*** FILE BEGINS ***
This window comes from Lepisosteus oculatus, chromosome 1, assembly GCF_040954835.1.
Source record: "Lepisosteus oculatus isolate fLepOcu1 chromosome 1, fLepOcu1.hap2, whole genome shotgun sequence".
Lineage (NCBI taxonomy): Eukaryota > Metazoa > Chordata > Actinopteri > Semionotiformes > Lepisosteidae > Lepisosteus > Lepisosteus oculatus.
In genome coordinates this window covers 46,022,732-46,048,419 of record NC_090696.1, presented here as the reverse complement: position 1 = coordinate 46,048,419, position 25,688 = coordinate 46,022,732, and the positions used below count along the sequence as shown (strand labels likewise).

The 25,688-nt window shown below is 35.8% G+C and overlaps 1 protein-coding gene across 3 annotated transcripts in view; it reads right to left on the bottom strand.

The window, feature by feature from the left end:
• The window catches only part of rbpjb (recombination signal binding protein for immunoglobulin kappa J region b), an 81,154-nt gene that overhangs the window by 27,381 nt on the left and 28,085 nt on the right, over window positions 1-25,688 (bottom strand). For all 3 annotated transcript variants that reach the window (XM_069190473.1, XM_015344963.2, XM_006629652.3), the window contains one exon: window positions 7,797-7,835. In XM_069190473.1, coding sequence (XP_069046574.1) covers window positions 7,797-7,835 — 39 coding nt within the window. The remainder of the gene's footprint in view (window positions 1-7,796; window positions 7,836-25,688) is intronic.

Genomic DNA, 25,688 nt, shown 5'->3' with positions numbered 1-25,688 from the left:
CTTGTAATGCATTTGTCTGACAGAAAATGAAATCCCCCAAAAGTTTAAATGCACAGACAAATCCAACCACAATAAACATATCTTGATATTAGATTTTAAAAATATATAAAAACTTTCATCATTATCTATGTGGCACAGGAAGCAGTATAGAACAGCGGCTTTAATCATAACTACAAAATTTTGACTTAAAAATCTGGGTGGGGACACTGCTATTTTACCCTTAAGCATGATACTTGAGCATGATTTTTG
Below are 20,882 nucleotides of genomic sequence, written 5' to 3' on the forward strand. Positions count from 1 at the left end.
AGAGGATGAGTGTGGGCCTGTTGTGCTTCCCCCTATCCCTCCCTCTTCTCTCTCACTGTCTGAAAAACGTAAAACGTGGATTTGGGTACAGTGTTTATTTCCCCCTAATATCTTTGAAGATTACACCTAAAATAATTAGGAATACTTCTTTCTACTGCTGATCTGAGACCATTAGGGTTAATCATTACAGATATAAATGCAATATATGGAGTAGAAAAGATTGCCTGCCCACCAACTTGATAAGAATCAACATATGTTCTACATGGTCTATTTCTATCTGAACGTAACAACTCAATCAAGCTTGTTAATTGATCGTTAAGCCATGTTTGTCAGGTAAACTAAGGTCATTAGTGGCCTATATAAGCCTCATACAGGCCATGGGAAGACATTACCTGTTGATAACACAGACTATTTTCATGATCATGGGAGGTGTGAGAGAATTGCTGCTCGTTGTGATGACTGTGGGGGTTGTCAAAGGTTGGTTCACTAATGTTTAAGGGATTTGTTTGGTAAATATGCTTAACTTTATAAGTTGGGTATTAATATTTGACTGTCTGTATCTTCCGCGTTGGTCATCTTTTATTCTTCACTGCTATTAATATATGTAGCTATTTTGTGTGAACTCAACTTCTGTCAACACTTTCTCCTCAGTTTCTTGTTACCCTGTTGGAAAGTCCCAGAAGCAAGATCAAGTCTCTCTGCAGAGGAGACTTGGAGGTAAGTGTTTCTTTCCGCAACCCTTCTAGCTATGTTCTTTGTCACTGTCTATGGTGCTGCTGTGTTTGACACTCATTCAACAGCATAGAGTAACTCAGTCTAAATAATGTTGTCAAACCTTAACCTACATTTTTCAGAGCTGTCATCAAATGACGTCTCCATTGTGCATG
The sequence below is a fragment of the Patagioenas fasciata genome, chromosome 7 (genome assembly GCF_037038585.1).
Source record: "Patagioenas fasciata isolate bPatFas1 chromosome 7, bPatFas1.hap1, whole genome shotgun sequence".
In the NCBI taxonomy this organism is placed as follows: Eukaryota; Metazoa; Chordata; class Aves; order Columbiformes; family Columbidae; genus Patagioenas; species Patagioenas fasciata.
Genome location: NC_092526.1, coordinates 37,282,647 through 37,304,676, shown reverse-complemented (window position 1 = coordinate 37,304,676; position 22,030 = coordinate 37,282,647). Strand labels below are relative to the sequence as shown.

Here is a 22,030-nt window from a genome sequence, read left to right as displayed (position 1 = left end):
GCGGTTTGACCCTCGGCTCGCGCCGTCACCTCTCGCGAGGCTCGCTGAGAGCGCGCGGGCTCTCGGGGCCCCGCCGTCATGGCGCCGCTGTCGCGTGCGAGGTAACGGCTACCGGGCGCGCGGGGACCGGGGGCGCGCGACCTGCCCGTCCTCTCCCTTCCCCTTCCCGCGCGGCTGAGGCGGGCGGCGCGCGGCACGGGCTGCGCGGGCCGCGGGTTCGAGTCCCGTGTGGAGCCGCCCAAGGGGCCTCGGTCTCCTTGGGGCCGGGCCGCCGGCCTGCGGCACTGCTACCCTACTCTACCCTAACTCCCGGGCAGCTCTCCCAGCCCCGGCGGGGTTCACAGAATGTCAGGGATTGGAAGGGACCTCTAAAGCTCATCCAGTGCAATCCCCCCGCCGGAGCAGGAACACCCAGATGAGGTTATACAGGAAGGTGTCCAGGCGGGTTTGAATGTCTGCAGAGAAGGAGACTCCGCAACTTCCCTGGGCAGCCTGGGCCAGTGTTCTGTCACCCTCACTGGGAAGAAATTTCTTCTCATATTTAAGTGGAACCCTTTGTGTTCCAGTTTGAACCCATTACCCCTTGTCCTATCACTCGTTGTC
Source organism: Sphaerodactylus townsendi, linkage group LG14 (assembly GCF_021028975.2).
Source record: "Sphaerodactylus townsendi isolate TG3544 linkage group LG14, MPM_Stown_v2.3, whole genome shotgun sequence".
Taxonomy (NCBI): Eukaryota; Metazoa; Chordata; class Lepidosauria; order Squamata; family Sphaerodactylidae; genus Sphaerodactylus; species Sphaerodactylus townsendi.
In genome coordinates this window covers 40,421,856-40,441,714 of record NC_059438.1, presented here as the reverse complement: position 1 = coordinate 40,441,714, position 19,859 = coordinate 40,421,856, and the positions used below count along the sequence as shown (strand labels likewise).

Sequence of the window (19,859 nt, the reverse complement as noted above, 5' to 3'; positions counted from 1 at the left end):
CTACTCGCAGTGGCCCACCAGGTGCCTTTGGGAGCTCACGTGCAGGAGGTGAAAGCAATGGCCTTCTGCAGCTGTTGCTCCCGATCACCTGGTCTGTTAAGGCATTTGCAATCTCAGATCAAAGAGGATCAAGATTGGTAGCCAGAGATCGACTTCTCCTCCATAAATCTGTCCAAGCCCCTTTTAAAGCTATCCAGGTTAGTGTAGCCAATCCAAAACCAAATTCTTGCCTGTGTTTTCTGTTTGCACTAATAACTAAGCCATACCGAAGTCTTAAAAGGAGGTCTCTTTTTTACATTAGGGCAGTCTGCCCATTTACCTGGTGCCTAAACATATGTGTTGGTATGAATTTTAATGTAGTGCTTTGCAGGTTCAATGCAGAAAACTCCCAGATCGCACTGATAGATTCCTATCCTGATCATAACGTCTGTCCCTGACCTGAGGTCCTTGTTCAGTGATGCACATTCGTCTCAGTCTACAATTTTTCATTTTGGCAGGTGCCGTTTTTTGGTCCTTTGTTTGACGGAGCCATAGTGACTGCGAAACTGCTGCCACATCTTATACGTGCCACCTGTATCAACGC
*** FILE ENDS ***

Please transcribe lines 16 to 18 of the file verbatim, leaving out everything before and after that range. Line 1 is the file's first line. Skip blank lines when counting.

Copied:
Here is a 22,030-nt window from a genome sequence, read left to right as displayed (position 1 = left end):
GCGGTTTGACCCTCGGCTCGCGCCGTCACCTCTCGCGAGGCTCGCTGAGAGCGCGCGGGCTCTCGGGGCCCCGCCGTCATGGCGCCGCTGTCGCGTGCGAGGTAACGGCTACCGGGCGCGCGGGGACCGGGGGCGCGCGACCTGCCCGTCCTCTCCCTTCCCCTTCCCGCGCGGCTGAGGCGGGCGGCGCGCGGCACGGGCTGCGCGGGCCGCGGGTTCGAGTCCCGTGTGGAGCCGCCCAAGGGGCCTCGGTCTCCTTGGGGCCGGGCCGCCGGCCTGCGGCACTGCTACCCTACTCTACCCTAACTCCCGGGCAGCTCTCCCAGCCCCGGCGGGGTTCACAGAATGTCAGGGATTGGAAGGGACCTCTAAAGCTCATCCAGTGCAATCCCCCCGCCGGAGCAGGAACACCCAGATGAGGTTATACAGGAAGGTGTCCAGGCGGGTTTGAATGTCTGCAGAGAAGGAGACTCCGCAACTTCCCTGGGCAGCCTGGGCCAGTGTTCTGTCACCCTCACTGGGAAGAAATTTCTTCTCATATTTAAGTGGAACCCTTTGTGTTCCAGTTTGAACCCATTACCCCTTGTCCTATCACTCGTTGTC
Source organism: Sphaerodactylus townsendi, linkage group LG14 (assembly GCF_021028975.2).